Last Sunday evening I was watching the Olympics figure skating team event when Russian figure skater Evgeni Plushenko stepped onto the ice. Evgeni is known as his country’s greatest male figure skater, and this is his fourth Olympics.
As Evgeni performed, one of the commentators said something that caught my attention. She said that Evgeni Plushenko was so great, he had earned the right to be arrogant.
Is that possible? Do we ever reach a level of success when we are entitled to a big ego?
It sure seems that way. We have come to expect it so much that when we hear of how a hugely successful person continues to act “normal” after rising to the top, we are both surprised and impressed!
But why are we amazed when successful people remain humble? Isn’t that the way it should be? Arrogance is a dangerous mindset that slowly creeps in as we begin believing we have earned the right to be egotistical, or that we deserve to be put on a pedestal, or that work we used to do is now beneath us.
When we are arrogant, we risk:
- Developing a “me first” mentality.
- Serving only when we stand to benefit from it.
- Surrounding ourselves with people who tell us only what we want to hear.
- Thinking we are above the rules or the law.
- Rationalizing self-serving decisions because it is what we “deserve.”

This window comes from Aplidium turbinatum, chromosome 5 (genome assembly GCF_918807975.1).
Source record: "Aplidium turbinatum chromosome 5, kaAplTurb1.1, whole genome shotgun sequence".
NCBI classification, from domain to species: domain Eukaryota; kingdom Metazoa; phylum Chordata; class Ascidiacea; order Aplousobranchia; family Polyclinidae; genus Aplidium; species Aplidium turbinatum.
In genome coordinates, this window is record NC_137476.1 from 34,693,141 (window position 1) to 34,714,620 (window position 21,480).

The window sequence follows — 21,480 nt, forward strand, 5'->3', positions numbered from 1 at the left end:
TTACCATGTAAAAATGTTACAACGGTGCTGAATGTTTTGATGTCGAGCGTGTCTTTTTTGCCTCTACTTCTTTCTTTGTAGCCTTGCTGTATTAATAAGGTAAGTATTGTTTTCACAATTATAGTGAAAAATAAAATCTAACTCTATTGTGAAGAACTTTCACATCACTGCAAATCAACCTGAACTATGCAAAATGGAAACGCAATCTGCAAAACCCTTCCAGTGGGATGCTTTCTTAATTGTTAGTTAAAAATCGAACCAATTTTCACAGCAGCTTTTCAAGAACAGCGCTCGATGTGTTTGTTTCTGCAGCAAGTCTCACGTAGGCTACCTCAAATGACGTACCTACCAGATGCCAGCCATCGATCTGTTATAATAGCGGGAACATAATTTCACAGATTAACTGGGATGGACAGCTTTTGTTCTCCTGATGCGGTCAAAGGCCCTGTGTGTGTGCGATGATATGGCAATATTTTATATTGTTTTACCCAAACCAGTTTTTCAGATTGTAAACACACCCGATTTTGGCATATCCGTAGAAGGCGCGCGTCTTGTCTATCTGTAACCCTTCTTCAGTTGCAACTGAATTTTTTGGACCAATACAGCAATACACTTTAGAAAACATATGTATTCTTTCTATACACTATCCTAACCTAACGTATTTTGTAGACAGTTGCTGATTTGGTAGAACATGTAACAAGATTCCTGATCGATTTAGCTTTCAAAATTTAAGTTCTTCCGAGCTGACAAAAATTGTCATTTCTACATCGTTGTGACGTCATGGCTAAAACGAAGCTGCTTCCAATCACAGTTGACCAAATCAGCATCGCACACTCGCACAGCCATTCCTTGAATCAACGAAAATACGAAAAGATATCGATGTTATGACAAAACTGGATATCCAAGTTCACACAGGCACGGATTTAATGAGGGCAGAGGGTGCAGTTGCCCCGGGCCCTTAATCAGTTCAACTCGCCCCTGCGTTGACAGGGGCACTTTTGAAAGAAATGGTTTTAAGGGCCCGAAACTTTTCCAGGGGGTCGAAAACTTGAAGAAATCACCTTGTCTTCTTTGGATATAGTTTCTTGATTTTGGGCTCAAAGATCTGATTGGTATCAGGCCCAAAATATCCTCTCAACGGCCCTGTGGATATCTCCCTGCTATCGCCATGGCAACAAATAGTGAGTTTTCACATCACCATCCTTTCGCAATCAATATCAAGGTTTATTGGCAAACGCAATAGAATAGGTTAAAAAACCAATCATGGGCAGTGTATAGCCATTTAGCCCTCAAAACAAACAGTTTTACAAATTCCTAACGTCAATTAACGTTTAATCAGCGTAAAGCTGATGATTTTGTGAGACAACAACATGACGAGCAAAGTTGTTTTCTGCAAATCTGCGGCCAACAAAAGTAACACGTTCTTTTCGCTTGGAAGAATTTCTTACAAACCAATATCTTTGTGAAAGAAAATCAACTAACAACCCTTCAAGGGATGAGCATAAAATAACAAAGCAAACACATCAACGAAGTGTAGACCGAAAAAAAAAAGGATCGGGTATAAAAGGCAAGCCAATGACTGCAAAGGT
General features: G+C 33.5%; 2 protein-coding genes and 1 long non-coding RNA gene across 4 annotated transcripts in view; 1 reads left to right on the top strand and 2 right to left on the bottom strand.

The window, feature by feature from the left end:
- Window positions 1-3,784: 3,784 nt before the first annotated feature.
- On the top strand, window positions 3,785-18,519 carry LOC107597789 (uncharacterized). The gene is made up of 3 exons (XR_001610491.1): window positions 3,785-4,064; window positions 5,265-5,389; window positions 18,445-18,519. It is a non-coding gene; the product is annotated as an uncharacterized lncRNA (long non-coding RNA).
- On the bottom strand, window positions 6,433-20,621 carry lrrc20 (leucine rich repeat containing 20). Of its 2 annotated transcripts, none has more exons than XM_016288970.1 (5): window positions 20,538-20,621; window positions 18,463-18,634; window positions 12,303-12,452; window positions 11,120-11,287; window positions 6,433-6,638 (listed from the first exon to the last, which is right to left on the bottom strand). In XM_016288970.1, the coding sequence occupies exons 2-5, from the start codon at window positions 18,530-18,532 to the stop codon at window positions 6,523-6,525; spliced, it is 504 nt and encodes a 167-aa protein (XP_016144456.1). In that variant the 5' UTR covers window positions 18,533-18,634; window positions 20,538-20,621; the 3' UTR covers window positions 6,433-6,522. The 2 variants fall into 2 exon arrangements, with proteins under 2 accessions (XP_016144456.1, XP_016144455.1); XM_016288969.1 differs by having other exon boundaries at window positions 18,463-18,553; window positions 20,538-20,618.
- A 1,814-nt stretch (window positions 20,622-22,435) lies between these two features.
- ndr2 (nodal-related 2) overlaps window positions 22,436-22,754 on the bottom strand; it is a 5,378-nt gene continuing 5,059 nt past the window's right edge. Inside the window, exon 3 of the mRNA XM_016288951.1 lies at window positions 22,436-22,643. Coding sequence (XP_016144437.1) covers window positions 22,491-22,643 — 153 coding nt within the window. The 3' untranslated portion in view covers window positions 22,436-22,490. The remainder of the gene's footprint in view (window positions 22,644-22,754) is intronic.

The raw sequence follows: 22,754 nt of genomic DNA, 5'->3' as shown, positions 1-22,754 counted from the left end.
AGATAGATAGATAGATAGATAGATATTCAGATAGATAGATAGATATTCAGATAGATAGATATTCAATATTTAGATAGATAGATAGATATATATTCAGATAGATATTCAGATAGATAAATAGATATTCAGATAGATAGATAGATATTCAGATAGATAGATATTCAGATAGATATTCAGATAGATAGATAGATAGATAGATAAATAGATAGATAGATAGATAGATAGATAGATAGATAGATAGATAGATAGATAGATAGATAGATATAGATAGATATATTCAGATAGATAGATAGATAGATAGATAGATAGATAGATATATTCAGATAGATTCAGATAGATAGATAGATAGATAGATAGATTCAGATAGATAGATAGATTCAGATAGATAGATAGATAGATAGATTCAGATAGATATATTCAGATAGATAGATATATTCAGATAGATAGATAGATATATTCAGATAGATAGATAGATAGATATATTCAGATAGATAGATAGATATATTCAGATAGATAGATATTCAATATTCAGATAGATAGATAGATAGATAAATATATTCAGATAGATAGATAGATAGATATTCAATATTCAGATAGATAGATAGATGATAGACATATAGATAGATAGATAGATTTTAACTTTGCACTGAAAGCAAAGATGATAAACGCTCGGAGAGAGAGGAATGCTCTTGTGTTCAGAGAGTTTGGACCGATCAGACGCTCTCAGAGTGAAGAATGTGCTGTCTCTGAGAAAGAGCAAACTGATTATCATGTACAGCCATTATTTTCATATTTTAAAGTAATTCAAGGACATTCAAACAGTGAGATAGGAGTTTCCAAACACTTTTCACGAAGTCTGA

Arrogance has no place in leadership. It clouds our judgement and insulates us from the very people we are tasked to lead. As you go through different seasons of your career, be on guard against arrogance by doing an occasional gut check. Here are some questions to ask:
- Does my team trust me? If yes, be able to list some specific examples of how they show their trust.
- Do I follow through with what I say I will do no matter what?
- How am I serving my team to their benefit (not mine)?
- Am I willing to make decisions that benefit my team and/or organization but not me?
- Are there people in my inner circle who will tell me what they really think and not what I need to hear? If so, do I listen?
The more success you experience, the more vigilant you must be against arrogance. An arrogant leader admires himself, but a successful yet humble leader is admired by those they lead.
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